“Love endures all things.”

“Love endures all things…”
A Message on Romans 5:1-5
For Jacksonville First United Methodist Church
June 12, 2022
By Doug Wintermute
dwinterm@yahoo.com

1 Corinthians 13:7d (NRSV)
“[Love] endures all things”

Romans 5:1-5 (NRSV)

Therefore, since we are justified by faith, we have peace with God through our Lord Jesus Christ, 2 through whom we have obtained access to this grace in which we stand, and we boast in our hope of sharing the glory of God. And not only that, but we also boast in our afflictions, knowing that affliction produces endurance, and endurance produces character, and character produces hope, and hope does not put us to shame, because God’s love has been poured into our hearts through the Holy Spirit that has been given to us.

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Today we are continuing our sermon series based on the “love chapter” of the Bible, 1 Corinthians 13, by exploring the topic, “Love endures all things…” Our text for this morning comes from Paul’s letter to the Romans that encourages us to endure, saying, “affliction produces endurance, and endurance produces character, and character produces hope, and hope does not put us to shame, because God’s love has been poured into our hearts through the Holy Spirit that has been given to us.”

Endurance is the ability to keep going when times are tough. Hope is the mental aspect of that concept, but endurance implies both a mental and physical aspect. And I contend a spiritual one as well.

Here’s a story that I think illustrates that. Once there was a group of celibate monks that never left the monastery. One day they embarked on a pilgrimage which required them to walk through a nearby town.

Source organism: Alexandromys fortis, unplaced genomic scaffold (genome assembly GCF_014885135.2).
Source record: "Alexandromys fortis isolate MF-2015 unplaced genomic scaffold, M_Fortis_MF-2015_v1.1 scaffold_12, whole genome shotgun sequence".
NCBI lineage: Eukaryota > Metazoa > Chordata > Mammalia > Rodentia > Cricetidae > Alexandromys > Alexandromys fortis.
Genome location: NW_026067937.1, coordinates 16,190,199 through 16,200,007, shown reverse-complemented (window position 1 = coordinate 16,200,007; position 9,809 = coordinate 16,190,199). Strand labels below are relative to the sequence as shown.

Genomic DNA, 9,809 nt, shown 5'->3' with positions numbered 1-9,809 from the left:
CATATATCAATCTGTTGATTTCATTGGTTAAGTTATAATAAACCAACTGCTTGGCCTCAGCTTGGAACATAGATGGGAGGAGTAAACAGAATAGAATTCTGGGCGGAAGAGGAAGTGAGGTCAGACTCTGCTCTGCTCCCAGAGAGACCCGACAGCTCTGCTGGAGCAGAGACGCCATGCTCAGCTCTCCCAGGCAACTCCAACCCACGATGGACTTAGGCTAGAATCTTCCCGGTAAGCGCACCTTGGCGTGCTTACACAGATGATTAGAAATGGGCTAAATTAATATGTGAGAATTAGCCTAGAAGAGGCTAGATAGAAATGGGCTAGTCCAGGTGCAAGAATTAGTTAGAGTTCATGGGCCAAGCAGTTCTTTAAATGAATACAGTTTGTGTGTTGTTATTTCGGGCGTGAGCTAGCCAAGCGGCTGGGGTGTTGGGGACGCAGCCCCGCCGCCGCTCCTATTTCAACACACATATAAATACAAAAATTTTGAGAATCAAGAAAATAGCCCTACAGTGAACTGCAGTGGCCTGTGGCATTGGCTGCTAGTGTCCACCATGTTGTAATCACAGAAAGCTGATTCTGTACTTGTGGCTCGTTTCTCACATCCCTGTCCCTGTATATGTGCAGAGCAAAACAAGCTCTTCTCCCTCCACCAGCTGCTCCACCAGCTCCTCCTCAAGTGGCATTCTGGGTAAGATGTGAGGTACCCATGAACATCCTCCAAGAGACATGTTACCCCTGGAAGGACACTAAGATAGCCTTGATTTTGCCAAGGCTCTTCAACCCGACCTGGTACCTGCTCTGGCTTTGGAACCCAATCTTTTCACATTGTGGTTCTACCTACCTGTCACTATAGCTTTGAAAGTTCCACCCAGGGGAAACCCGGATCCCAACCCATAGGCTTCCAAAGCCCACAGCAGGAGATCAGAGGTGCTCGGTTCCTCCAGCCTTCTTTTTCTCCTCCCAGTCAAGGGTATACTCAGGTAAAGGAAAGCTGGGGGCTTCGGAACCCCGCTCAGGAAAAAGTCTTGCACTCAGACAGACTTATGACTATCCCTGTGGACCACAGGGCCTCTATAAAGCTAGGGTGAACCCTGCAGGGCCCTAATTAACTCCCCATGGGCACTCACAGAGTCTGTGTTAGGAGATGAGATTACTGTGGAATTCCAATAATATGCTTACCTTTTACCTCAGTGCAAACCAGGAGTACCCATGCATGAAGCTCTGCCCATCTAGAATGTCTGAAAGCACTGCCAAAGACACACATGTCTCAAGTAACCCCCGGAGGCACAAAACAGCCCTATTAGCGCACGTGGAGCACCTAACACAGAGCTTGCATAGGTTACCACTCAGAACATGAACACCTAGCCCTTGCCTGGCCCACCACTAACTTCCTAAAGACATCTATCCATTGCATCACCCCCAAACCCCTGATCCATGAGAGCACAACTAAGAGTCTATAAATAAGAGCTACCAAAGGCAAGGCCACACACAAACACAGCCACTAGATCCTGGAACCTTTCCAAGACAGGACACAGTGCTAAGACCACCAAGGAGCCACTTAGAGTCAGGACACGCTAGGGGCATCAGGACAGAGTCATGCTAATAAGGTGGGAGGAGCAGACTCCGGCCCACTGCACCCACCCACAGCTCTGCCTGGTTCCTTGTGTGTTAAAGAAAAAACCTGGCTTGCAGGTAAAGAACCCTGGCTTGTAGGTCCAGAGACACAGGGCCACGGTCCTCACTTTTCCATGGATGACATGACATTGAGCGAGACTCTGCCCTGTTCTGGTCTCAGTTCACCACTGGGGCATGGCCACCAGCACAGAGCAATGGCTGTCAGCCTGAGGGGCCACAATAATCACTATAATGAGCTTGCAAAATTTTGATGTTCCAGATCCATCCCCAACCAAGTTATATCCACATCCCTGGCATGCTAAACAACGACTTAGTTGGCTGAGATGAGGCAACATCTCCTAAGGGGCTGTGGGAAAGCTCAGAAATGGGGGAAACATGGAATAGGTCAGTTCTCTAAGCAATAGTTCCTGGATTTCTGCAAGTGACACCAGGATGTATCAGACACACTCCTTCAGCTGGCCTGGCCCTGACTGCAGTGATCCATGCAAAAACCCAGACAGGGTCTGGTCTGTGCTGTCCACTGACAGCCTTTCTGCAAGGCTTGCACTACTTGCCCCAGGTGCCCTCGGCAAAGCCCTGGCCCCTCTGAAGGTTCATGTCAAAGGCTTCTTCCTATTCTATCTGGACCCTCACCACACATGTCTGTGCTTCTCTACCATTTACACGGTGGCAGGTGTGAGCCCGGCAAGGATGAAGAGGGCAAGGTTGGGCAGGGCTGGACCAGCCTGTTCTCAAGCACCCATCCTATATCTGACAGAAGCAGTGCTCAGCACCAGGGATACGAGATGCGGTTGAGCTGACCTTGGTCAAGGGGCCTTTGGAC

The senior monk prepared the younger monks for the journey, reminding them of their vows of celibacy and telling them that on their journey they would more than likely come across women. “If we encounter women, please do not be distracted from your vows. If you find yourself attracted to a woman, endure that temptation with prayer by praying ‘Lord, help me.’ The Lord will then give you the strength to endure the temptation.”

So they go on their journey. As they are traveling through the town, the senior monk, walking in the lead, stubs his toe on a big rock. In great pain, he cries out, “Lord, help me.”

The young monks become frantic, looking around and saying, “Where? Where?” [Source: https://upjoke.com/endure-jokes ]

Now I tell that story to illustrate that when we pray to God for endurance, the result is often like when we pray for patience: instead of God giving us patience, he may instead give us opportunities to practice patience. When we pray to God for endurance, instead of giving us endurance, he gives us opportunities to practice endurance.

I think Paul explains this in the scripture we read from Romans 5. Here he lists endurance as part of a bigger, lengthier process.

“we also boast in our afflictions, knowing that affliction produces endurance, and endurance produces character, and character produces hope, and hope does not put us to shame…”

He starts with affliction. Now this can be physical, emotional, or spiritual. Afflictions are no fun. They are painful. They hurt. Afflictions are not something that we seek out, but experiences that find us even if we do our best to avoid them.